In this issue, Livio digs into some of the ways that digital leaders can quantify the value of their transformation efforts and translate them into measurable financial benefits.

8 out of 10 IT execs prefer…

Demonstrating the business value of IT is an established field of consulting inquiry, with analyst firms like Gartner and Forrester leading the way for decades. The premise is straightforward: given the large monetary investment routinely made in new IT platforms, systems and services, how can senior executives – often with limited subject matter knowledge – be reassured that this spend will bring demonstrable returns? Gartner’s 7 Rules for Demonstrating the Business Value of IT is the latest offering in this mould, focusing on storytelling on this occasion, but essentially sticking to the main purpose of justifying IT spend.

The uneven path of digital transformation efforts is littered with this type of analysis. While some of it is clearly helpful in building IT business cases, there is often a large and observable gap between the shiny future-gazing designed to capture the C-suite’s imagination, and the humdrum – but vital – reality of low digital skills, limited technology adoption, and cultural resistance.

In essence, buying technology is still seen as a shortcut to progress, and a whole industry has grown around the promoting and measuring of its business value, employing various methodologies (some of which are, frankly, dubious).

But what about the people?

By contrast, the consulting industry’s efforts to create a reliable quantified model to measure the economic impact of people change is far more limited (with some notable exceptions), which is surprising given that the ability to develop the workforce, top to bottom, is still the main determinant of success for digital transformation programs.

So, how can we start to develop meaningful measurements for the people side of digital change? As far back as 2014, Lee posited the development of a Quantified Org, which could be measured with:

a framework of organisational health measures, informed by theory and company goals, that can guide ongoing change in an agile, iterative way and assess the success or failure of change actions against the desired future operating state.

This approach has informed a lot of our thinking on success measures since, and remains one of the best ways to develop meaningful metrics for a sizeable transformation effort.

However, in the current economic climate, companies are singularly focussed on demonstrating the more traditional economic value of workforce development activities they have already invested in, such as corporate education, digital skills programs, or technology usage and adoption metrics.

To these, increasingly, we also add impact metrics for those communities (such as digital guides or citizen developers) that we can enable to undertake fast, local, practical and tactical transformation activities, the impact of which delivers significant efficiencies or even top-line improvements.

From soft skills to hard cash

To facilitate socialisation among senior executives, we lay these out in an adapted balanced scorecard format, with data drawn from multiple systems feeding the card’s 4 key sections:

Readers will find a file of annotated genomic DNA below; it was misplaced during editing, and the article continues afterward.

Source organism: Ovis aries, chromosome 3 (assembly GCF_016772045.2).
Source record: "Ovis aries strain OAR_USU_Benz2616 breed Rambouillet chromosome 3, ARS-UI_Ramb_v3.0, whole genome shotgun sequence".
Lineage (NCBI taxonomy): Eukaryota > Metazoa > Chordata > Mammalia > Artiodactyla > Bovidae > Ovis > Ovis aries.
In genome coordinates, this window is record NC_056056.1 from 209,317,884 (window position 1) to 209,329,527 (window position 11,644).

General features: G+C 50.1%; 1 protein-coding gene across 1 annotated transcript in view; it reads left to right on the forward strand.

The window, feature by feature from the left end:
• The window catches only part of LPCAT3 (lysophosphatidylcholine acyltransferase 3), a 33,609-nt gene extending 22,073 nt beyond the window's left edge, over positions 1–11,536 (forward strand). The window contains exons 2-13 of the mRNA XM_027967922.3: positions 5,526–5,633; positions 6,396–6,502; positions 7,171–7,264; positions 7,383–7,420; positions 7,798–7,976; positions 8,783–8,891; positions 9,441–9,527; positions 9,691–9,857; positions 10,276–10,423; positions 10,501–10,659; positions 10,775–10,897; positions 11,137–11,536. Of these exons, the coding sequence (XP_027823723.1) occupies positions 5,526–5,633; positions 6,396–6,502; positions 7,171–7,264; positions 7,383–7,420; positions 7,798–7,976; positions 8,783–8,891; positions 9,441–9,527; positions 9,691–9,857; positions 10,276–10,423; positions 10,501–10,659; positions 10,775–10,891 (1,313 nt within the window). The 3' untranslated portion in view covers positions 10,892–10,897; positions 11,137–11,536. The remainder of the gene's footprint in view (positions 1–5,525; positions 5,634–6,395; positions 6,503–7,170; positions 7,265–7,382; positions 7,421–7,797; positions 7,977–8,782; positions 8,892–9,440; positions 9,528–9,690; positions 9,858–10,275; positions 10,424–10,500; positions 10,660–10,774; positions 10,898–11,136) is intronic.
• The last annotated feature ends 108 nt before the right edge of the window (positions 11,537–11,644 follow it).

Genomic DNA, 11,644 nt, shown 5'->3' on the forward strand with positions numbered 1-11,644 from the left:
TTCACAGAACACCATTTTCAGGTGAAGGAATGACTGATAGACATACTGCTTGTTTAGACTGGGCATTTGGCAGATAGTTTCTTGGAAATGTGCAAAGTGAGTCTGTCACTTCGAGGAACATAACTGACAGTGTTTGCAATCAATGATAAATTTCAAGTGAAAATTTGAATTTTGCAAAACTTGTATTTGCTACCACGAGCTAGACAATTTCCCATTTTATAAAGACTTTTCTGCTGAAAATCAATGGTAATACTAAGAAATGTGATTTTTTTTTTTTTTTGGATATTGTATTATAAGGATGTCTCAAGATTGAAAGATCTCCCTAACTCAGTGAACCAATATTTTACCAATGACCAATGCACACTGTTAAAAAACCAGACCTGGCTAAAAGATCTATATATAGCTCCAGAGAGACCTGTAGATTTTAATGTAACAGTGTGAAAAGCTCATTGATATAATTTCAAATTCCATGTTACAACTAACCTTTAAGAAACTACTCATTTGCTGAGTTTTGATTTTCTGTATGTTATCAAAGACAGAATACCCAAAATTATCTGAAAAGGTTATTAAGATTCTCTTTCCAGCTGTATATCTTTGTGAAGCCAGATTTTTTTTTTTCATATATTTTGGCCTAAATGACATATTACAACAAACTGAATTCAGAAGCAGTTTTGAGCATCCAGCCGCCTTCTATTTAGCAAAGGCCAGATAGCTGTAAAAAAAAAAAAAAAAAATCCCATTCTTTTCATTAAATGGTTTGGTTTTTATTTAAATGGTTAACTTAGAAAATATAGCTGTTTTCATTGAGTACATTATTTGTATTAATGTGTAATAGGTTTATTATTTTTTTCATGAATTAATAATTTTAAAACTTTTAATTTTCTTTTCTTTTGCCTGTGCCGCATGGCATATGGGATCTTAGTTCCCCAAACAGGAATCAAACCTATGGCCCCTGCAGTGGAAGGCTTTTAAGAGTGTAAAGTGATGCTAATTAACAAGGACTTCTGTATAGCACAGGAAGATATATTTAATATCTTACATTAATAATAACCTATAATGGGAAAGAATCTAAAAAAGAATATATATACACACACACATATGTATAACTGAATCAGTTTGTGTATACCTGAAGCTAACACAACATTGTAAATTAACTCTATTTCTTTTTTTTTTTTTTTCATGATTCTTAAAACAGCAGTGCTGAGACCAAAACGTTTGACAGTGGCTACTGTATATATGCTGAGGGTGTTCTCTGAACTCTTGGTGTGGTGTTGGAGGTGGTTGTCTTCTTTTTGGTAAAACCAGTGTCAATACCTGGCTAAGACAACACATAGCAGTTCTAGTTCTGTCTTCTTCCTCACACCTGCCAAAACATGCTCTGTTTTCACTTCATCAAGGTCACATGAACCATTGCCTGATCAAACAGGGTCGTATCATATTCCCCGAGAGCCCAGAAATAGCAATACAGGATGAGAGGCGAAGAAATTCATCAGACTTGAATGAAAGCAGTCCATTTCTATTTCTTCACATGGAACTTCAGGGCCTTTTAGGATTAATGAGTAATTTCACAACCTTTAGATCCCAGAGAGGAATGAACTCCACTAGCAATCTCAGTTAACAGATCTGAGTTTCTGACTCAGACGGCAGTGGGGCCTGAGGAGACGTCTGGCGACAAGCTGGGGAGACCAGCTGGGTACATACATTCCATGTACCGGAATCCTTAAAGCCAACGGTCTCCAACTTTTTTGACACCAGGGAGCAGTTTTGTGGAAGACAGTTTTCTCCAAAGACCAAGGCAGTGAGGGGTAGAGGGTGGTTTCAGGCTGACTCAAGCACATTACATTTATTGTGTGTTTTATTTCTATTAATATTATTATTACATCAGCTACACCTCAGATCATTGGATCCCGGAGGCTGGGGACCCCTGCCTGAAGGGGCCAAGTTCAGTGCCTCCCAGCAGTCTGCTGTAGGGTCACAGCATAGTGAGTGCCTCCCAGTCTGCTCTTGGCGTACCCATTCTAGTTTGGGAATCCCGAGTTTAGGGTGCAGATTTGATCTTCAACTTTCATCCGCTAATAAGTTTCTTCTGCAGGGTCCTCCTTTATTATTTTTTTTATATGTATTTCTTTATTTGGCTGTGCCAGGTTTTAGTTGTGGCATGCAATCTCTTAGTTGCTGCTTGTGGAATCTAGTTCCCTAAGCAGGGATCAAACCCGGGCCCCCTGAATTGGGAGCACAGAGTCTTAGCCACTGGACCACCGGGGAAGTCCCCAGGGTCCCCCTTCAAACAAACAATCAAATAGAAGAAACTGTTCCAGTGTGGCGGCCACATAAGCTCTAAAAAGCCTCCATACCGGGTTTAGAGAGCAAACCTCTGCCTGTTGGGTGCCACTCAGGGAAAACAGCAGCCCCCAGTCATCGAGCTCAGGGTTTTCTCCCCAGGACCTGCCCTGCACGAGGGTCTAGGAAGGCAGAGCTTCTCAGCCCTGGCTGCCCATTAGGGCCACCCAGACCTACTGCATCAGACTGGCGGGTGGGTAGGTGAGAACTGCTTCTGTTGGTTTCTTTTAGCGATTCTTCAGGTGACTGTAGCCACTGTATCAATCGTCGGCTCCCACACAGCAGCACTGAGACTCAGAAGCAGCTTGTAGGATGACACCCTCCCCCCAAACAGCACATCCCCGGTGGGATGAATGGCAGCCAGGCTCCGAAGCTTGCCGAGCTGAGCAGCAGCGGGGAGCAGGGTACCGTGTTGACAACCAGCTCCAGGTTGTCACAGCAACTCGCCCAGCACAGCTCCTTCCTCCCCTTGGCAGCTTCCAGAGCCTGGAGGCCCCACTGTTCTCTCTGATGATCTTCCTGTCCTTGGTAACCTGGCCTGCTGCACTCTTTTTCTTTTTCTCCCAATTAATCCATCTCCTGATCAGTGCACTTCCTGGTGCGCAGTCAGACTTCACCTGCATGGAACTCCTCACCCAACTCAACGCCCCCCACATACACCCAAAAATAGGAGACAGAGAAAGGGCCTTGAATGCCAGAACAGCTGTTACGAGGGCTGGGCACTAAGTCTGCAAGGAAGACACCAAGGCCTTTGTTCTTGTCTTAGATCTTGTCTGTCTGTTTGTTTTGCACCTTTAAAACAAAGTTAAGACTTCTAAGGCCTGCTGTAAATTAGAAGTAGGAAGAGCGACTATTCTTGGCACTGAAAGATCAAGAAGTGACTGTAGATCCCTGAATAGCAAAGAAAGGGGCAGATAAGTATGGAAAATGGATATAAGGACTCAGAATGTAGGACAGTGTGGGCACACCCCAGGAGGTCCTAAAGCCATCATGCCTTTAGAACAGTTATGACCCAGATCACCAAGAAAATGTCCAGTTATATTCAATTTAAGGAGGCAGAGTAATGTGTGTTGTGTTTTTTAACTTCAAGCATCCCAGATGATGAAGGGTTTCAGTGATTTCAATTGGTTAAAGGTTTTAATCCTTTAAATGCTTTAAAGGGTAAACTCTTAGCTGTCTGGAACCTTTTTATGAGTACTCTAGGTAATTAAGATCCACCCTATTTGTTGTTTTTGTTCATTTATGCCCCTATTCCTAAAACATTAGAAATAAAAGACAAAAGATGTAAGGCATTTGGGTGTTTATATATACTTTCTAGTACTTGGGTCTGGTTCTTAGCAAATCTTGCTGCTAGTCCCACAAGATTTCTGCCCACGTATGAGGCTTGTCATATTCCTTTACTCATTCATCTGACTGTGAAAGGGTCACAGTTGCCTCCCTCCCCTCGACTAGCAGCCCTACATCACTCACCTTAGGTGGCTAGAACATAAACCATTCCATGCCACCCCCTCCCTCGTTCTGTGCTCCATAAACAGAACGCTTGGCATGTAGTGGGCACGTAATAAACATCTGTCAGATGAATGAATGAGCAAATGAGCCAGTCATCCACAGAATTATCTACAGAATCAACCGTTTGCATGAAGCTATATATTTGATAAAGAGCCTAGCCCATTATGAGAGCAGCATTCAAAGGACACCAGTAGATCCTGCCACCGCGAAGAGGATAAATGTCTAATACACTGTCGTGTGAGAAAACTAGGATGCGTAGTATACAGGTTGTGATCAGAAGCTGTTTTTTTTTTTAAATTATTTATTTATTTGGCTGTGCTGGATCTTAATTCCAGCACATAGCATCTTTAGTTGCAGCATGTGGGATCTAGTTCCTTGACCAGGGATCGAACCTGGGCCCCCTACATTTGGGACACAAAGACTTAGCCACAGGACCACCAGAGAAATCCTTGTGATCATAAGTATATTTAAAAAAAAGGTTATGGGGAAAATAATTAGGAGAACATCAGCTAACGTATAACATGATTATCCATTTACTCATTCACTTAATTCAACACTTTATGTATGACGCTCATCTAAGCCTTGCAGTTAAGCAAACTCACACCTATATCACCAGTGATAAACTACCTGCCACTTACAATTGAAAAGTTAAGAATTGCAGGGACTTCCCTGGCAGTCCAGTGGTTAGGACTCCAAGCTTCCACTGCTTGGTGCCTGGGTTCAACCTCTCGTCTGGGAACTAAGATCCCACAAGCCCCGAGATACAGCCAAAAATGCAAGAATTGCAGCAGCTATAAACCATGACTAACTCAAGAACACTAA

• Improvement Metrics – the quantifiable value of process improvements, innovations, greater agility, and digital ways of working
  • Adoption Metrics – utilisation measurements covering the adoption of digital tools, products, systems and methods
  • Learning/Growth Metrics – metrics for learning and development activities delivered, plus community growth and engagement
  • Customer Metrics – Satisfaction metrics from customers and stakeholders, including delivery speed, NPS (where appropriate) and qualitative data.

These are then summarised to show the collective economic Impact made by these activities over a set time period – usually 12 months:

This also provides benchmarks for ongoing activities, as well as targets for future change and adoption work which needs to take place. There are three key challenges in this type of work:

  1. Obtaining good quality data to feed the model, given the multiplicity of business systems you could use (typically, digital workplace, HR platforms, accounting data, etc);
  2. Visibility of investment costs to provide a baseline for any ROI calculations;
  3. Agreeing the most meaningful and effective metrics to apply with your stakeholders (we make this easier by having a library to choose from).

Perhaps the trickiest part is how to translate activities into the kind of hard cash benefits that senior stakeholders care about. We have developed several calculations to do this, leading to demonstrable savings that range in the millions of €/£/$. That said, we also try to educate companies that some of the benefits are simply not quantifiable in traditional efficiency or top-line terms, for good reason.

To be clear, none of this work is about deploying ‘bossware’ or supporting any kind of employee monitoring, which is a distasteful and ultimately unsustainable practice. Rather, this is about providing CIOs, CDOs, Change and L&D leaders with the kind of quantified economic value data they are increasingly being asked to include in their business case for the next budget cycle.

If you would like to discuss how to measure the economic impact of your digital transformation, change management or technology adoption activities, please get in touch.